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ISSI chief looks beyond SRAMs

Posted: 16 Aug 2004 ?? ?Print Version ?Bookmark and Share

Keywords:sram? integrated silicon solution? dram?

A better year in the SRAM market isn't putting Jimmy Lee at ease. As Chairman and CEO of memory designer Integrated Silicon Solution Inc. (ISSI), he is scanning the horizon for more opportunities, knowing that SRAMs are a tough business for second-tier suppliers.

That's not to say he is giving up on the market; just hedging his bet. "We feel that the overall size of the traditional SRAM market is definitely declining rather than growing. But in certain segments, like in high-speed synchronous SRAM, our view is that there is still growth potential," said Lee, a native Taiwanese who founded ISSI in 1988 and headquartered it in Santa Clara, Calif.

More than 90 percent of ISSI's revenue still comes from SRAMs and low-density DRAMs used in consumer and communications applications. But Lee hopes that will change in the coming years as he pours R&D dollars into new areas. Already, he says just over half of his engineers are working on non-memory projects, such as smart cards, wireless chip sets and application specific controllers.

With its Shanghai-based design team, ISSI is trying to break into the growing market for smart cards in China, which are in everything from cellphones to stored-value cards used to pay for taxi and subway rides. India is another target market. The company is also using the Bluetooth protocol as well as a proprietary spin-off to develop a line of baseband chips for customized, niche applications.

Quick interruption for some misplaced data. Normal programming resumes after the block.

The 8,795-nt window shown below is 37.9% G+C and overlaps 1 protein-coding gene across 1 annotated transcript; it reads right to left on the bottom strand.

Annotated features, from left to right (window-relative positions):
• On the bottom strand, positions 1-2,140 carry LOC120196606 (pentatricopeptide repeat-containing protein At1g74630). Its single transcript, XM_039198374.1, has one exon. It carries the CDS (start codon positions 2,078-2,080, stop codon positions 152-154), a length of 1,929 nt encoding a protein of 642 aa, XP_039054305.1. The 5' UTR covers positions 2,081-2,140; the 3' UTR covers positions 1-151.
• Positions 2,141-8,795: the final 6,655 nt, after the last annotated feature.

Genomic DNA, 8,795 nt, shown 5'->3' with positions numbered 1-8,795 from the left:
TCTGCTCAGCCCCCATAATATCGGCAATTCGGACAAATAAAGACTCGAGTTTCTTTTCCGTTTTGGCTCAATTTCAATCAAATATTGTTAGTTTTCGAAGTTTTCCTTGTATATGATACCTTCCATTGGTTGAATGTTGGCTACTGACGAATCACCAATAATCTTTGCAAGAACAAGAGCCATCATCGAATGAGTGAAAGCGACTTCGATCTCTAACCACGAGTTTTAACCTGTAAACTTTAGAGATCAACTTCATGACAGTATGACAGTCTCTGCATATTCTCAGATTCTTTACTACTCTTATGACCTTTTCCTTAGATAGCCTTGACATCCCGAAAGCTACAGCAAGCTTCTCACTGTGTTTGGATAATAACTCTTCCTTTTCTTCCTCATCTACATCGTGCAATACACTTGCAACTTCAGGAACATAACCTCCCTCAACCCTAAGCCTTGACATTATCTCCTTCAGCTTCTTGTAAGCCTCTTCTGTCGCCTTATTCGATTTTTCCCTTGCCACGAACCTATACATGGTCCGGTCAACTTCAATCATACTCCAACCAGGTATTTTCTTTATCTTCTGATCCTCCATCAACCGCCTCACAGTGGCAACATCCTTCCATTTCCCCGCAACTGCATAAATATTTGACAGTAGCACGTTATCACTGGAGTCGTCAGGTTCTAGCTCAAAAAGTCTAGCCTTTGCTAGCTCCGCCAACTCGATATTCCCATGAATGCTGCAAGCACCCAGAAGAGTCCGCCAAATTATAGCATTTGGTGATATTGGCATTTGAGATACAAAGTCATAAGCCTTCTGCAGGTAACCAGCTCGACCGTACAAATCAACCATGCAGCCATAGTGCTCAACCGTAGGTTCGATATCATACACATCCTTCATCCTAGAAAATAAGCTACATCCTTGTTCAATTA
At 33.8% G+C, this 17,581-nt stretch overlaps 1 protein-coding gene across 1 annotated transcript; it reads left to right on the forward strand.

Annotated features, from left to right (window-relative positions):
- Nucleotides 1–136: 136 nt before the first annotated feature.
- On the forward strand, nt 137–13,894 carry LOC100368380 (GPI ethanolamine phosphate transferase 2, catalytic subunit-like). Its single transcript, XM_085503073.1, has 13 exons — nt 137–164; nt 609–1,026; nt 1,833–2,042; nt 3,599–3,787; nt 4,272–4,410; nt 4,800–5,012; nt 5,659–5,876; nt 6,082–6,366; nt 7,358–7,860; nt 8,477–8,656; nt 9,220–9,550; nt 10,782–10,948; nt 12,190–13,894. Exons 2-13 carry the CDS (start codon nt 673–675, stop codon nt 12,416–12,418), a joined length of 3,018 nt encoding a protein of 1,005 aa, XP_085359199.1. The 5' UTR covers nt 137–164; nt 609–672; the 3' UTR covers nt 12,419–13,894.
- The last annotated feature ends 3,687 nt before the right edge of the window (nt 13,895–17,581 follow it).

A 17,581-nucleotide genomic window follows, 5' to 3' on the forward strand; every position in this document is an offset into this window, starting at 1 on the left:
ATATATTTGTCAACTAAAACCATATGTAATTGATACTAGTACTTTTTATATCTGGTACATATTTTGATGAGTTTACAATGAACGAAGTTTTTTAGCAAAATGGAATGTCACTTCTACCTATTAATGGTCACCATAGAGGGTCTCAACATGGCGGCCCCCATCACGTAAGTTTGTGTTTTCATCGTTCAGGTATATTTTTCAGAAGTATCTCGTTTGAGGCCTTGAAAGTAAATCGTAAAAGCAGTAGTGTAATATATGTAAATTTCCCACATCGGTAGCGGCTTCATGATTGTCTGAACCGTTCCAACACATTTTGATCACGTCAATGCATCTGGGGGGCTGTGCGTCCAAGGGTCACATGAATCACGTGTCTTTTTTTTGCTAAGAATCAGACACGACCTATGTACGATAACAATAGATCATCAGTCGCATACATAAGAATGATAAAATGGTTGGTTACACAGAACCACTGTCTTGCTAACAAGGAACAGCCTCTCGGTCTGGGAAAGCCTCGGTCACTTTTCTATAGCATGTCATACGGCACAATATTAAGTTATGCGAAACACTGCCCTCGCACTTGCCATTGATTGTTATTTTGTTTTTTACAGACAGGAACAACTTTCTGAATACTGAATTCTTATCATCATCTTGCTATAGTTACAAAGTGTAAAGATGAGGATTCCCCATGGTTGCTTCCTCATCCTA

Although the market for pseudo-SRAMs is growing fast, Lee said ISSI probably won't pursue it too aggressively, in part because the top vendors have captured most of the market. Instead, he wants to concentrate on developing low- and medium-density low-power DRAMs.

"We view PSRAM as a transitional niche product area, and a lot of designs in the future will be replaced by low-power DRAM," he said.

- Mike Clendenin

EE Times

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